«Experiments represent the actual physics of the problem, while theoretical and numerical methods allow for more insight into the governing phenomena if they give reliable predictions».
His professorship at SFI CASA is initiated and funded by the Norwegian Ministry of Justice and Public Security. Next year, NTNU will take over all the obligations.

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READ ALSO: Into the Physics of Extreme Blast-structure Interaction

A PARALLEL TO DOING TOP SPORT

NTNU clearly emphasizes the fact that OAFP is about pure research. The participants must set all engagements and activities aside that do not support the development of ground-breaking research.
«I see this as a parallel to top sport. You get help to manage your time effectively, and to concentrate on the research.  It is all about performing your best by prioritizing correctly and clearing out what is important».

THE FREEDOM TO EXPLORE – AND THE CHALLENGE OF PRIORITIZING

Researchers in a shock tube facility

Aune says he is the kind of person who finds research very exciting. He enjoys being a part of a research group and clearly appreciates life in academia.«It allows exploring open questions one does not understand and to follow intuitions and curiosity. There are always interesting issues popping up that we can explore further. It is easy to get carried away and say yes to everything. So, I must work harder on the priority part now».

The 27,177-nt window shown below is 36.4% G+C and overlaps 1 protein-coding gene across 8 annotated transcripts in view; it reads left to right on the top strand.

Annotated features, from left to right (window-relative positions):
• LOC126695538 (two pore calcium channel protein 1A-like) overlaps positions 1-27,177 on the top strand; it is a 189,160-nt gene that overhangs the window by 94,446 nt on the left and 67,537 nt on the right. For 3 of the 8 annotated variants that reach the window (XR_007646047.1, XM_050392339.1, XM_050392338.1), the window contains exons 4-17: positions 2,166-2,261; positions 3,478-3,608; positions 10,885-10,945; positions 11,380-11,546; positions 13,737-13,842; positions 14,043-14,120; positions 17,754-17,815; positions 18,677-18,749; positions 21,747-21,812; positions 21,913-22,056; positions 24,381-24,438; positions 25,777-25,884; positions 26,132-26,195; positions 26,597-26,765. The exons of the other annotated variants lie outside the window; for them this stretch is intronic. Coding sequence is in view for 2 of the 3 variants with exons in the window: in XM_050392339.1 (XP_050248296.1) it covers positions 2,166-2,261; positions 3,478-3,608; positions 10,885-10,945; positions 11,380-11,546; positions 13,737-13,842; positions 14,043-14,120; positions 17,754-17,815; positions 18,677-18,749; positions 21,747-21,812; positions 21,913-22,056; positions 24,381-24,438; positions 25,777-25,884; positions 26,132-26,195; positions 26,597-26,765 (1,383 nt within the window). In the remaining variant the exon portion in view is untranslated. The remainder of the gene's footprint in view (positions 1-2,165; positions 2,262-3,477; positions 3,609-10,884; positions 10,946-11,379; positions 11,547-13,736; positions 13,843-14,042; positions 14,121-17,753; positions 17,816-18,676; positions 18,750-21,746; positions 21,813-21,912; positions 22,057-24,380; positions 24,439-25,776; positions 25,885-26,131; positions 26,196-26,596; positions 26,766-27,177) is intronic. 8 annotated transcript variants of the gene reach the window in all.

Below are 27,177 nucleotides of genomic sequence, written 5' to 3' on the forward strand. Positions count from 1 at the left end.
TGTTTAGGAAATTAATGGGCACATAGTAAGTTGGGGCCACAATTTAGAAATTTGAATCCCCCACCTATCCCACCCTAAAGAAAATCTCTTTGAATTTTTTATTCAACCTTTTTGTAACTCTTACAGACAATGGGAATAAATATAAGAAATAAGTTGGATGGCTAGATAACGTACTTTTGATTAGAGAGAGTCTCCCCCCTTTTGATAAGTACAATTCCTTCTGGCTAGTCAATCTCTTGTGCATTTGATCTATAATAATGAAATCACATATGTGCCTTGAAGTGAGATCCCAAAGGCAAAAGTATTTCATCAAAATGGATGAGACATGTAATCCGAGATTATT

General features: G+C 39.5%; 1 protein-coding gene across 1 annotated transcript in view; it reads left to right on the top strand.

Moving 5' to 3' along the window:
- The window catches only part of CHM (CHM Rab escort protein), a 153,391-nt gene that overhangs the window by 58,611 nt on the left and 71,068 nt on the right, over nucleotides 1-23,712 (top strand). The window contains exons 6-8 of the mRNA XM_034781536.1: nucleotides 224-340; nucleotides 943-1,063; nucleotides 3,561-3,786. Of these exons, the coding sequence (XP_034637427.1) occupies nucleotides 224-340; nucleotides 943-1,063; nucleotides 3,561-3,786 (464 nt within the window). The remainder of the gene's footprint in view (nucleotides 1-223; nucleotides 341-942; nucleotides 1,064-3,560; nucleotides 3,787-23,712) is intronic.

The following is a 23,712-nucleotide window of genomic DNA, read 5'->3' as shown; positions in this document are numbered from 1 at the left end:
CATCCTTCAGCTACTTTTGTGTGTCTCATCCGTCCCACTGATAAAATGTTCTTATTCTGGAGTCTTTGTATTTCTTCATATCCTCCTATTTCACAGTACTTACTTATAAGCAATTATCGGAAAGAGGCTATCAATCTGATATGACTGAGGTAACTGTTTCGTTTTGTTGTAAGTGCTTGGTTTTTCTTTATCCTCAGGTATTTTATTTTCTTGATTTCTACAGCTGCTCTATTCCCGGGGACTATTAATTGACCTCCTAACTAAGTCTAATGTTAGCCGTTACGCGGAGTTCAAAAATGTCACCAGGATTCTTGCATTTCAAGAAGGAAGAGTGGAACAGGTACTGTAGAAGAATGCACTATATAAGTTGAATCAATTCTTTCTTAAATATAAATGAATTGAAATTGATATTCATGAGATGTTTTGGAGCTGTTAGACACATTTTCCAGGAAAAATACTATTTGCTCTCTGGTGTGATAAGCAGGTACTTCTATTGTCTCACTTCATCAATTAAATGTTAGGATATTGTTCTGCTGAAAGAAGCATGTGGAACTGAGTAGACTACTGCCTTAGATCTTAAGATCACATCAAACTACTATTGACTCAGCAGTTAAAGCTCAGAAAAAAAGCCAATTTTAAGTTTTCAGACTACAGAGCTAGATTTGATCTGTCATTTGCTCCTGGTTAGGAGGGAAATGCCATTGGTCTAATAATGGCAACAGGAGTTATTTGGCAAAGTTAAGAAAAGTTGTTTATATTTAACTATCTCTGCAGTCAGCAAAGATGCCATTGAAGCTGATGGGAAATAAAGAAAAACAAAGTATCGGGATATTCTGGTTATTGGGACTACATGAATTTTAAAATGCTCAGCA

AN INTERNATIONAL MENTOR 

The scientists must find an international mentor with whom they should work closely. They must establish a career and research plan that includes plans for publications, collaborations, grants, projects, and research stays. Also, the plan must contain concrete actions on how he will establish himself as an independent international leader in his field.
Aune´s mentor is Professor Vikram S. Deshpande at the Department of Engineering, University of Cambridge. Deshpande is part of the Materials Engineering group and the head of the Cambridge Solid Mechanics Group.